To be fair it is pretty remarkable this ambitious plan got as far as it did. Under pressure from their German allies, who hoped to cut Britain’s lifeline to India through the Mediterranean and Suez Canal (or at least distract the British with this threat), from November 1914 to January 1915 the Turks assembled the new army in Syria and then marched south to Palestine, with propaganda proclaiming the imminent liberation of Egypt (Egypt had technically been an Ottoman province under British protection until December 1914, when the British finally annexed it). 

Considering the logistical difficulties presented by Palestine, at that time a backwards backwater of the Ottoman Empire with bad roads and almost no rail links, Fourth Army commander Djemal Pasha and his German “colleague” Kress von Kressenstein (“boss” might have been more accurate) were quite successful in marshaling their forces (above, Turkish troops marshaling for the advance). A fair amount of chaos still prevailed, according to Alexander Aaronsohn, a Jewish Zionist settler who witnessed the Turkish preparations in southern Palestine:

Beersheba was swarming with troops. They filled the town and overflowed on to the sands outside, where a great tent-city grew up… From all over the country the finest camels had been “requisitioned” and sent down to Beersheba until, at the time I was there, thousands and thousands of them were collected in the neighborhood… no adequate provision was made for feeding them, and incredible numbers succumbed to starvation and neglect. Their great carcasses dotted the sand in all directions… The soldiers themselves suffered much hardship. The crowding in the tents was unspeakable… All things considered, it is wonderful that the Turkish demonstration against the canal came as near to fulfillment as it did.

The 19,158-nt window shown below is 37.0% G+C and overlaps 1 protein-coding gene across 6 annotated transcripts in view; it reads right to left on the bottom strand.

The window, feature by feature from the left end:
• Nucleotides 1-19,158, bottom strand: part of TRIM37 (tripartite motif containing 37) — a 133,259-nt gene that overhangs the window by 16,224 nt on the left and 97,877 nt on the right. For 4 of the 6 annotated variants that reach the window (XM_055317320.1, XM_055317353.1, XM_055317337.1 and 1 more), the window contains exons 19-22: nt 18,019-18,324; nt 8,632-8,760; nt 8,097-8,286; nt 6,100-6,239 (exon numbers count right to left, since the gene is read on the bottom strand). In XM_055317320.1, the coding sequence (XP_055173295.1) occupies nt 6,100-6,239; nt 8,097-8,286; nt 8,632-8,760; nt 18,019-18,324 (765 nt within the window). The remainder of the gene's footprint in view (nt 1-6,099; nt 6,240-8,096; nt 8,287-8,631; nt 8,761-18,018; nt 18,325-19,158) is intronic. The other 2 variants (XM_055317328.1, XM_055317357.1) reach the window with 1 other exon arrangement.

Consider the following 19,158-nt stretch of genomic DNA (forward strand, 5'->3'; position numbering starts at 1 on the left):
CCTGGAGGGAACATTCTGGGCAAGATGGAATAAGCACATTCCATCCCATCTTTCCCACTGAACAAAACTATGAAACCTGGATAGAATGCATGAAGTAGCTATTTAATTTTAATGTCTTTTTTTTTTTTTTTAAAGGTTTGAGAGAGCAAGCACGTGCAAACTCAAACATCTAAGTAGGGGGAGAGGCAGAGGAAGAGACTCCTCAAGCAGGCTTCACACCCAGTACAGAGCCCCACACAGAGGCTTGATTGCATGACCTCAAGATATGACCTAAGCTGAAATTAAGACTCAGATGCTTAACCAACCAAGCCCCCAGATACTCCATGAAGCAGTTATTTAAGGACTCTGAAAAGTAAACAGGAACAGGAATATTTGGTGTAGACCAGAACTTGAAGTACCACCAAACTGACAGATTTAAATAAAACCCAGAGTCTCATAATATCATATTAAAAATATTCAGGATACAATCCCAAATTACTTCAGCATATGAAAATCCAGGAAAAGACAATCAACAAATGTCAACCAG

Perhaps the most impressive achievement was the crossing of the Sinai Peninsula, with 20,000 Turkish troops advancing west across the desert in two main columns in just six daysa feat comparable with Alexander the Great’s crossing from Gaza to Pelusium in seven days, but with more heavy equipment, including artillery and pontoons to cross the canal. Unfortunately this rapid crossing failed to preserve the element of surprise, as the British were aware of Turkish preparations thanks to spies, and moonlight betrayed the final approach of the advance guard Turkish troops carrying pontoons on the night of February 3, 1915.